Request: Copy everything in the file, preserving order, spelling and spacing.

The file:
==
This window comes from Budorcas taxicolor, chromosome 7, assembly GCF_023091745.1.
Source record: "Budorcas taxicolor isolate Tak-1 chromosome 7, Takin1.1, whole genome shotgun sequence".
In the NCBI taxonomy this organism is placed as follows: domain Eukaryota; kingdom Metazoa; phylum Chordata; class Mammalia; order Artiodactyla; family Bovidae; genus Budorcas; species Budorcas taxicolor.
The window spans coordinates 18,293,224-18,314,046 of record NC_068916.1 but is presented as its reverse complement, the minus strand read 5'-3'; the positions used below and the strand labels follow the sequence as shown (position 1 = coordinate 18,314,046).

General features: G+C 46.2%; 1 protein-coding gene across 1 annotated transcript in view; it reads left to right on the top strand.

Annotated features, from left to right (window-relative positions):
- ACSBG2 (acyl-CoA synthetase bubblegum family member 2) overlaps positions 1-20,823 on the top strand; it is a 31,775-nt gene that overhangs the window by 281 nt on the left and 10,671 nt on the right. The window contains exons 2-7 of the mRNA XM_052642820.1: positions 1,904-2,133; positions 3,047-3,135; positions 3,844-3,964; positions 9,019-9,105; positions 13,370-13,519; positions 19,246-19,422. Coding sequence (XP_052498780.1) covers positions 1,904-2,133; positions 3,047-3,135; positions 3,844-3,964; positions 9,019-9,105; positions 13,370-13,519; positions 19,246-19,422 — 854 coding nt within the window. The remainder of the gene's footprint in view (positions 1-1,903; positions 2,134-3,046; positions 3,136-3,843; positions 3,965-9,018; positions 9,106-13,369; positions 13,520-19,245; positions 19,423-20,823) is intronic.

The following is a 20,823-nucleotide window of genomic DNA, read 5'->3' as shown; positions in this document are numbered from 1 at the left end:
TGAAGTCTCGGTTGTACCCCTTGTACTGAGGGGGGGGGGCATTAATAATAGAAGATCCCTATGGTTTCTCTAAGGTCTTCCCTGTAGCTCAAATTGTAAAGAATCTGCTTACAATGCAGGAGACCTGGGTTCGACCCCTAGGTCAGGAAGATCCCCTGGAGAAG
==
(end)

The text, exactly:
This window comes from Budorcas taxicolor, chromosome 7, assembly GCF_023091745.1.
Source record: "Budorcas taxicolor isolate Tak-1 chromosome 7, Takin1.1, whole genome shotgun sequence".
In the NCBI taxonomy this organism is placed as follows: domain Eukaryota; kingdom Metazoa; phylum Chordata; class Mammalia; order Artiodactyla; family Bovidae; genus Budorcas; species Budorcas taxicolor.
The window spans coordinates 18,293,224-18,314,046 of record NC_068916.1 but is presented as its reverse complement, the minus strand read 5'-3'; the positions used below and the strand labels follow the sequence as shown (position 1 = coordinate 18,314,046).

General features: G+C 46.2%; 1 protein-coding gene across 1 annotated transcript in view; it reads left to right on the top strand.

Annotated features, from left to right (window-relative positions):
- ACSBG2 (acyl-CoA synthetase bubblegum family member 2) overlaps positions 1-20,823 on the top strand; it is a 31,775-nt gene that overhangs the window by 281 nt on the left and 10,671 nt on the right. The window contains exons 2-7 of the mRNA XM_052642820.1: positions 1,904-2,133; positions 3,047-3,135; positions 3,844-3,964; positions 9,019-9,105; positions 13,370-13,519; positions 19,246-19,422. Coding sequence (XP_052498780.1) covers positions 1,904-2,133; positions 3,047-3,135; positions 3,844-3,964; positions 9,019-9,105; positions 13,370-13,519; positions 19,246-19,422 — 854 coding nt within the window. The remainder of the gene's footprint in view (positions 1-1,903; positions 2,134-3,046; positions 3,136-3,843; positions 3,965-9,018; positions 9,106-13,369; positions 13,520-19,245; positions 19,423-20,823) is intronic.

The following is a 20,823-nucleotide window of genomic DNA, read 5'->3' as shown; positions in this document are numbered from 1 at the left end:
TGAAGTCTCGGTTGTACCCCTTGTACTGAGGGGGGGGGGCATTAATAATAGAAGATCCCTATGGTTTCTCTAAGGTCTTCCCTGTAGCTCAAATTGTAAAGAATCTGCTTACAATGCAGGAGACCTGGGTTCGACCCCTAGGTCAGGAAGATCCCCTGGAGAAG